• Absolutely maddening this is proving to be, cleaned my chain using the park tools cleaner and lubed it before wiping excess off. Sprayed front and rear derailleurs with wd 40. Took bike out on a wee spin with chain sitting on the 23 cog in a 12-25 rear cassette. Did the change to inner cog and all was fine, did it another 7 times and all was good and I was thinking I am onto something and next 3 times the chain fell off.

    This doesn't make sense to me at all.
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  • Mad_MalxMad_Malx Posts: 4,219
    If you are getting chain wear under 3k miles, you aint maintaining your running gear very well. Anyone who suggests its down to shifting is deluded. grit and dirt wear chains not shifting. If you clean and lube a chain correctly, even modern thinner chains, they should last up to 5k miles easily. So if you get early wear you can blame noone but yourself.

    Wipe and lube fine, but there is no way I'm going to clean the chain on my commuter every day or even every week. I'd rather replace the chain (roughly) every 3k and cassette every 9k. Even without my precious time, it's cheaper by the time you've bought all the extra cleaner & lube anyway.
  • Chain only falls off when Im riding it , if I have it on bikestand the shifts are fine, what could be cause of this ?
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  • smoggystevesmoggysteve Posts: 2,909
    Mad_Malx wrote:
    If you are getting chain wear under 3k miles, you aint maintaining your running gear very well. Anyone who suggests its down to shifting is deluded. grit and dirt wear chains not shifting. If you clean and lube a chain correctly, even modern thinner chains, they should last up to 5k miles easily. So if you get early wear you can blame noone but yourself.

    Wipe and lube fine, but there is no way I'm going to clean the chain on my commuter every day or even every week. I'd rather replace the chain (roughly) every 3k and cassette every 9k. Even without my precious time, it's cheaper by the time you've bought all the extra cleaner & lube anyway.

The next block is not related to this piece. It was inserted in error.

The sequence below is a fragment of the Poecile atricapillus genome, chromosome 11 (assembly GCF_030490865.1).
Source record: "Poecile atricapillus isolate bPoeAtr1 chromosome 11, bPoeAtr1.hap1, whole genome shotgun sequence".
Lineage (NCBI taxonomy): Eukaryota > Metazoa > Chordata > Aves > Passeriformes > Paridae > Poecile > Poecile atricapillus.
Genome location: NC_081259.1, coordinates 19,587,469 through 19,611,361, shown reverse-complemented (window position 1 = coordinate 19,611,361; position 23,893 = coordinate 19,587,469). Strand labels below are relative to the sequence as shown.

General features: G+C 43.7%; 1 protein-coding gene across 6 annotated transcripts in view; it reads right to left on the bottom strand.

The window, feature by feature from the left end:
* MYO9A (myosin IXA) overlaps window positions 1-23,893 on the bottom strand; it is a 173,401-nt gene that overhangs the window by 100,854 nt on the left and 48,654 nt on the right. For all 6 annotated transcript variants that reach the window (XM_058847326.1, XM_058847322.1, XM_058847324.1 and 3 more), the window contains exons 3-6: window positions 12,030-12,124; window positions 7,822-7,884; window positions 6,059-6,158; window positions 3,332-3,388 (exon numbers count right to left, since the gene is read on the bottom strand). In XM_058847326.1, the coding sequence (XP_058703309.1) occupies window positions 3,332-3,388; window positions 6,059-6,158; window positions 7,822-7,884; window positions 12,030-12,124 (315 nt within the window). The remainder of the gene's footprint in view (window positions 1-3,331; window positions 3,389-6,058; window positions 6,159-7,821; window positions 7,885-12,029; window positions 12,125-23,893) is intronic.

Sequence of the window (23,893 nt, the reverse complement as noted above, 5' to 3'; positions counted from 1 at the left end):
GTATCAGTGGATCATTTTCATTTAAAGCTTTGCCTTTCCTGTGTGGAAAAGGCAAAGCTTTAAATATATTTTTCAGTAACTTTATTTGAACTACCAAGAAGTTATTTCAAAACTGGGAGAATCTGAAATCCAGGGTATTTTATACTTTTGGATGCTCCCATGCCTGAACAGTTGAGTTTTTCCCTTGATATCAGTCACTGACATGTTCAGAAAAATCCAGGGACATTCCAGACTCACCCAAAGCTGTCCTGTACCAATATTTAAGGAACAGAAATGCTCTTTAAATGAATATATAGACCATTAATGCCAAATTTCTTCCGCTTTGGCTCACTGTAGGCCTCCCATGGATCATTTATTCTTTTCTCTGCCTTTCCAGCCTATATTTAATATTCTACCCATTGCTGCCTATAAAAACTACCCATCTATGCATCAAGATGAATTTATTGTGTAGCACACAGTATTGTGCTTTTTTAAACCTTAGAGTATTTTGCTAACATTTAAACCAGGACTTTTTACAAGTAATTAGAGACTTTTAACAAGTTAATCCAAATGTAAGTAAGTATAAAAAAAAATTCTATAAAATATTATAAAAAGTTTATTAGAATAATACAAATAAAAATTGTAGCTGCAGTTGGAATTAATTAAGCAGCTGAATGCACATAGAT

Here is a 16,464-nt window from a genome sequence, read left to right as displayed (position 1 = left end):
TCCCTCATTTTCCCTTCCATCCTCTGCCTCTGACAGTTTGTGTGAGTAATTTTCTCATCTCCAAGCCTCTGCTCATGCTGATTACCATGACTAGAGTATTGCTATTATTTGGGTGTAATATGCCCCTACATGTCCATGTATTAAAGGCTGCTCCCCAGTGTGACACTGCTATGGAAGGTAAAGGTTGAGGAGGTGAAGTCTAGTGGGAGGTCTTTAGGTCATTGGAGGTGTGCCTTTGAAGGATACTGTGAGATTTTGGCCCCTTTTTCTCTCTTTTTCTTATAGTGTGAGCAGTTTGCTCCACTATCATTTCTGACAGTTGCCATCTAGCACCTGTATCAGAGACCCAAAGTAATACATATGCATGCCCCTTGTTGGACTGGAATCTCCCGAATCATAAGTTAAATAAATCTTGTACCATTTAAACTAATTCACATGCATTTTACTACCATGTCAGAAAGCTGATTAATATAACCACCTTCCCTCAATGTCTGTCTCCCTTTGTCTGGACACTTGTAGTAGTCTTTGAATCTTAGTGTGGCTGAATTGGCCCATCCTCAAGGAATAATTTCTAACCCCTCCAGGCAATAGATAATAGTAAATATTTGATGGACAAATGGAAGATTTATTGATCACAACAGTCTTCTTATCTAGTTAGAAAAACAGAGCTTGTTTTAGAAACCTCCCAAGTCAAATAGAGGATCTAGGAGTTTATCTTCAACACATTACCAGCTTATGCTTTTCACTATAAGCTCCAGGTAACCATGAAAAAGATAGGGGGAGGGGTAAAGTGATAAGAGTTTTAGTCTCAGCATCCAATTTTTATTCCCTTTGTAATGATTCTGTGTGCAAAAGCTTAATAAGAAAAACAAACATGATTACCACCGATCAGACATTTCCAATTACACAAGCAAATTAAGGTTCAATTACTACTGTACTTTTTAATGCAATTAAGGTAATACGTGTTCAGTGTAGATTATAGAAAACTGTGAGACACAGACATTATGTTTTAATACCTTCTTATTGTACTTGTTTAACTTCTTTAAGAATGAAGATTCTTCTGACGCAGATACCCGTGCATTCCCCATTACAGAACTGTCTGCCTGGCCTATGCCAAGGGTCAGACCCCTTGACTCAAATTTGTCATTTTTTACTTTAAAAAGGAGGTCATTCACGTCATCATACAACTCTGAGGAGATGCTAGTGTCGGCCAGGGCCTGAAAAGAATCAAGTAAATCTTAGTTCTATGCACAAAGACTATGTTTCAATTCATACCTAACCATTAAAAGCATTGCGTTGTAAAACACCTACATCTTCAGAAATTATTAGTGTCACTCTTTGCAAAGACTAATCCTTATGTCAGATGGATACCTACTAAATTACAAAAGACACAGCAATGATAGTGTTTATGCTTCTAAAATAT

You don't have the time to give your chain a quick wipe with a chap rag and stick a bit more oil on (no more than 5 minutes) at least ONCE a week? My you must be very busy, how do you find time to cycle, eat, go to the toilet, breathe .......
  • Mad_MalxMad_Malx Posts: 4,219
    Mad_Malx wrote:
    If you are getting chain wear under 3k miles, you aint maintaining your running gear very well. Anyone who suggests its down to shifting is deluded. grit and dirt wear chains not shifting. If you clean and lube a chain correctly, even modern thinner chains, they should last up to 5k miles easily. So if you get early wear you can blame noone but yourself.

    Wipe and lube fine, but there is no way I'm going to clean the chain on my commuter every day or even every week. I'd rather replace the chain (roughly) every 3k and cassette every 9k. Even without my precious time, it's cheaper by the time you've bought all the extra cleaner & lube anyway.

    You don't have the time to give your chain a quick wipe with a chap rag and stick a bit more oil on (no more than 5 minutes) at least ONCE a week? My you must be very busy, how do you find time to cycle, eat, go to the toilet, breathe .......

    You didn't read the first 4 words. I do this about weekly, the chain gets gunked up and I can't be bothered giving it a thorough clean because I'd rather be cycling, eating, going to the toilet, breathing, and I get about 3k out of the chain. Clearly the roads are a lot cleaner where you live.
    And I still think mashing the gears wears the chain faster.
  • crikeycrikey Posts: 362
    Ignore the 'replace your chain at x amount of wear' idiots. Just adjust the front derailleur so it doesn't happen.

    Before 2012, people used to run chains for years and years and years, replacing the chain and cassette when they were truly worn out. Now some bright spark has come up with the chain measuring device and all the internet numpties think that it's true.
  • smoggystevesmoggysteve Posts: 2,909
    Mad_Malx wrote:
    Mad_Malx wrote:
    If you are getting chain wear under 3k miles, you aint maintaining your running gear very well. Anyone who suggests its down to shifting is deluded. grit and dirt wear chains not shifting. If you clean and lube a chain correctly, even modern thinner chains, they should last up to 5k miles easily. So if you get early wear you can blame noone but yourself.

    Wipe and lube fine, but there is no way I'm going to clean the chain on my commuter every day or even every week. I'd rather replace the chain (roughly) every 3k and cassette every 9k. Even without my precious time, it's cheaper by the time you've bought all the extra cleaner & lube anyway.